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Television’s Starring Role in Our Kids’ Brains
Yet another report telling parents how they're screwing up their kids' development came out this past week, and I'm not too big a person to admit I am 100% guilty of their findings.
According to a recent article from Reuters, kids between the ages of eight months and eight years spend an average of 232 minutes a day with TV on in the background (check!), and the problem is worse when a child has a TV in his or her room (check!). Although there are no conclusive findings on the role background TV plays in a child’s development, researchers believe it may slow down language development, cause them to spend less time with friends, and reduce interaction with their parents.
Limiting TV exposure is one thing I thought we were doing well. My girls watch one hour of TV each day – a half hour in the morning while I’m getting ready for work and a half hour in the evening while my husband is cooking dinner. However, I never once thought about the effect having Bravo on while they were coloring and I was dusting would have.
I’m a child of the 80’s, raised on a steady stream of The Price is Right and As the World Turns. My mother never sat around during the day watching her “programs,” but they were always on while she did housework. Even though I didn’t actively watch them, I was well acquainted at age six with the smoldering sexual tension between Lily Walsh and Dusty Donovan (shout out, Brian Bloom!).
As I grew older, having the TV as my cleaning companion was just second nature. If Keeping Up with the Kardashians is on while I fold laundry, I can enjoy the slimy antics of Scott Disick without having to admit I actually watch the show. “Oh, it’s just on in the background.”
But while thinking about the Reuters story, I began to recognize some signs in my children that resonate with the findings: That background TV can climb in through their ears and snuggle in their temporal lobes:
Example One – The other day after I finished wiping the floor down with the Swiffer, MJ offered up her sincere congratulations and asked me if I was now going to drink my coffee on the porch.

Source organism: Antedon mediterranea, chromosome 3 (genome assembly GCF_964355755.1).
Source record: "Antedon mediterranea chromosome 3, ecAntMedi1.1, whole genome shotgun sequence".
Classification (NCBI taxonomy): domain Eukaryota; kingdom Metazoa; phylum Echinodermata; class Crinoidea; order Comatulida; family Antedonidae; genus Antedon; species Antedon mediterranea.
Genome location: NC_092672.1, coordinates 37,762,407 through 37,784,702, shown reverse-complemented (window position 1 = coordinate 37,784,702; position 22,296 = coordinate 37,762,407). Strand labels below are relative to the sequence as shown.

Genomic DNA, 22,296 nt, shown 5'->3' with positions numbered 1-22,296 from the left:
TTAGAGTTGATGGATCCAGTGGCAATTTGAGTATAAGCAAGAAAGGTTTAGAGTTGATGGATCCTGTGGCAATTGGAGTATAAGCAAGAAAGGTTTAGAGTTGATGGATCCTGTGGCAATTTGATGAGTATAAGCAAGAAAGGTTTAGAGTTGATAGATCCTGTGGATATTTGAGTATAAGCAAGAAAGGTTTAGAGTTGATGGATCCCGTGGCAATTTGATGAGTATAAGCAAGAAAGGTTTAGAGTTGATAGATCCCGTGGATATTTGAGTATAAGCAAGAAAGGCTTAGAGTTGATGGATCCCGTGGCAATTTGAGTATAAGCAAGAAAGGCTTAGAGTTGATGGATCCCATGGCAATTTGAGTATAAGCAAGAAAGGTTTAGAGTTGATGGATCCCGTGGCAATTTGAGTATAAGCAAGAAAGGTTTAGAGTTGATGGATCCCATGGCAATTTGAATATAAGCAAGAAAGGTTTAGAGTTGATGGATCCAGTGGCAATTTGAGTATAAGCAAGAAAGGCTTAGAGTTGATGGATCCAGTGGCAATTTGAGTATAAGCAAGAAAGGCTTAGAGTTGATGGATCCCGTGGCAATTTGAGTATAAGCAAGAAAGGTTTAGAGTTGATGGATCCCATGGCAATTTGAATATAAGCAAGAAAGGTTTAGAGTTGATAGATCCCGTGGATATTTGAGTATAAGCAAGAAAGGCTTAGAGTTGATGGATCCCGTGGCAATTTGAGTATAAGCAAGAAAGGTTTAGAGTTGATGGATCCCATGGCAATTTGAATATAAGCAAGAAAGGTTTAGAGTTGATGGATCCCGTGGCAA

Example Two – I would never let my kids sit and watch How I Met Your Mother with me since the characters all sleep with one another, and I’m not ready to have that talk just yet. But somehow, “Suit up!” “Legen – wait for it – dary!” and “True story” have all made their way into my three-year-old’s vernacular.
Example Three – After I had VH1 on one day while making beds, MJ began displaying some unusual characteristics – reeking of Aqua Net and arriving home from first grade in an IROC-Z. Finally, one day, weeks later, she announced, “Mom, I really like Tesla. Can we listen to Love Song again?”
“Love Song? When have you ever heard me play Love Song?”
“I heard it one day on the T.V. It’s my favorite song. Can we see Tesla in concert?”
“Honey, I think Tesla has resorted to playing dive bars that only serve Stag. You’re out of luck, sweetheart.”
While background TV has its critics, I’ve seen some good come out of it. We’ve had important discussions about current events – MJ has questioned the political differences between President Obama and Mitt Romney, and learned how elections work.
KT has come into a room and upon seeing a tragedy play out on the news, asked how she can help the kids affected. But overall, knowing how impressionable two little girls can be, Mr. P and I have been more militant about reducing our passive TV viewing.
And even I did something crazy today – I turned off the TV while making breakfast and turned on Tesla instead.
By Nicole Plegge, Lifestyle Blogger for SmartParenting